Former Flip execs launch Knowmia for video tutorials

Faith Merino · August 21, 2012 · Short URL:

In addition to video lectures, the site also comes with mini-courses and assessment tools

It’s Demo Day at Y Combinator, and the first batch of startups are showcasing their businesses.  The founders of one of the companies presenting today are no novices.  They’re two of the key members of the team that created the Flip video camera, but they’re not demoing a new device.  Former Flip co-founder Ariel Braunstein and marketing executive Scott Kabat have decided to turn their attentions in a totally different direction: education.

Braunstein and Kabat’s new project, Knowmia, is an educational content site that is taking a page out of Sal Khan’s Khan Academy and offering video lectures, but across a wider range of subjects and with a wider variety of teachers giving the instruction.

And while services like Khan Academy are marketing themselves as a resource for teachers (Khan Academy and YouTube for Schools have been pivotal in driving forward the flipped classroom), Knowmia is styling itself as more of an extension to the school day—an afterschool video tutoring service of sorts.  To that end, the company is directly targeting students and their parents.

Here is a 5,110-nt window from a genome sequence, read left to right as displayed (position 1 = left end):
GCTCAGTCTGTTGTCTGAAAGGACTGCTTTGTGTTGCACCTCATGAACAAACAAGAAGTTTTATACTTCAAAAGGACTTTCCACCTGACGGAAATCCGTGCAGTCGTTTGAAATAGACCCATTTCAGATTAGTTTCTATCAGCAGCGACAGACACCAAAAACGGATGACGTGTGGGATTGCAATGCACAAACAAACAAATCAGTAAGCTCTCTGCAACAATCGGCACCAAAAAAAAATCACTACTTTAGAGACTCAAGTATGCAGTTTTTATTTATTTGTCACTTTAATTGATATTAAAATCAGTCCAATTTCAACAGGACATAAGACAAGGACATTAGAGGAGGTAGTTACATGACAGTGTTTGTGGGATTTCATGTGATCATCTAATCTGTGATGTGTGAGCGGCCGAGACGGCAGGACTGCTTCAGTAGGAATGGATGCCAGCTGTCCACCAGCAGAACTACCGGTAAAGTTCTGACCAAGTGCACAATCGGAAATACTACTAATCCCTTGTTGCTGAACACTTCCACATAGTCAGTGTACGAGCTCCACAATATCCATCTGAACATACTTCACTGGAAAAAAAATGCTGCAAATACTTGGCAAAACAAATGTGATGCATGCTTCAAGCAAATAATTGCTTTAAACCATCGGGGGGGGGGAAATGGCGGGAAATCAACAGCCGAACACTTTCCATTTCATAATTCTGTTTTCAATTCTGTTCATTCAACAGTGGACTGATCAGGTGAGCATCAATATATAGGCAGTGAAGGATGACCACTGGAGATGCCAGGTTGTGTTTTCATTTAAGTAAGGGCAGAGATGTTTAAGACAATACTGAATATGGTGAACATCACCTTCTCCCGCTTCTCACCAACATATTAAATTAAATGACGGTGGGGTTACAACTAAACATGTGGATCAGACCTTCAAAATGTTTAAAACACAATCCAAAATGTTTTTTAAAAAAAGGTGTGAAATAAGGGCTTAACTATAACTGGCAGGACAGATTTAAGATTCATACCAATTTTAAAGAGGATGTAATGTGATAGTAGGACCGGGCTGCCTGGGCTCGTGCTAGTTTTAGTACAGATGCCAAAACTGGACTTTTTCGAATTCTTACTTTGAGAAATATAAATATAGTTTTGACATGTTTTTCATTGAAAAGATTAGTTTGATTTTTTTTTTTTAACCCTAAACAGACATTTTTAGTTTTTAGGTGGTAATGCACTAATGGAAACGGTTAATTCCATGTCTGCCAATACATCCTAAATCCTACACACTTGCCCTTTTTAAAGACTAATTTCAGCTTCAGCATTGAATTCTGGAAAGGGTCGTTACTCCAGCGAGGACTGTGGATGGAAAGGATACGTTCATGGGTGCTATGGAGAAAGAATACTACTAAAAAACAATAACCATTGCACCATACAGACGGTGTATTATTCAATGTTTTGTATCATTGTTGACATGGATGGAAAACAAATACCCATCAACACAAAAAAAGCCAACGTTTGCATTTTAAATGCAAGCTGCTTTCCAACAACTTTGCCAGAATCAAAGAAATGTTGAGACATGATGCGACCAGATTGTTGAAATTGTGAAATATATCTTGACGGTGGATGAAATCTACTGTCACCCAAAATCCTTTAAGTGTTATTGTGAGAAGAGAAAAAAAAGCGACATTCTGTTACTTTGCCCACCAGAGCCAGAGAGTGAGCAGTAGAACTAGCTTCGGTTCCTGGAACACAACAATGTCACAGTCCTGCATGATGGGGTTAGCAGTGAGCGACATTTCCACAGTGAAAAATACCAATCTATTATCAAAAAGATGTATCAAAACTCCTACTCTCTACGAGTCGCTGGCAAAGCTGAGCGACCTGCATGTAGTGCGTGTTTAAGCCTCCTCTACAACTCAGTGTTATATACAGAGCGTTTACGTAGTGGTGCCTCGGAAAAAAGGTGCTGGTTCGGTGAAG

Braunstein and Kabat make a pretty solid case for Knowmia, pointing out the fact that tutoring is a $54 billion global market, and that’s expected to double in the next five years.

“When you look at where parents spend their money, it’s food, shelter, and education,” Braunstein told me in an interview. launched last week with 7,000 videos across all of the core subjects.  But educational video content is nothing new.  YouTube is way ahead of the game with YouTube for Schools and YouTube for Teachers, which filters the content and removes ads so that students get only the lesson they came for.

Knowmia is differentiating itself in a couple of key ways.  Because the company is aiming for the supplemental education market, it’s targeting a paying consumer audience rather than strapped-for-cash public schools.  Thus, the company is charging for extras, like customized mini-courses and assessment tools.  For example, a high schooler struggling with calculus can purchase a mini-course for $10 and Knowmia will build a course based on the student’s grade, the subject, and the specific topic with which he or she is struggling.  The mini-courses are curated by teachers and come with teacher comments and quizzes that will measure the student’s progress within an hour.

Additionally, teachers who create videos for Knowmia have the opportunity to make money.  When Knowmia makes revenue on a lesson, a portion of that money will go to the teacher who created it.

As the flipped classroom gains more momentum in schools, Knowmia will be one to watch.

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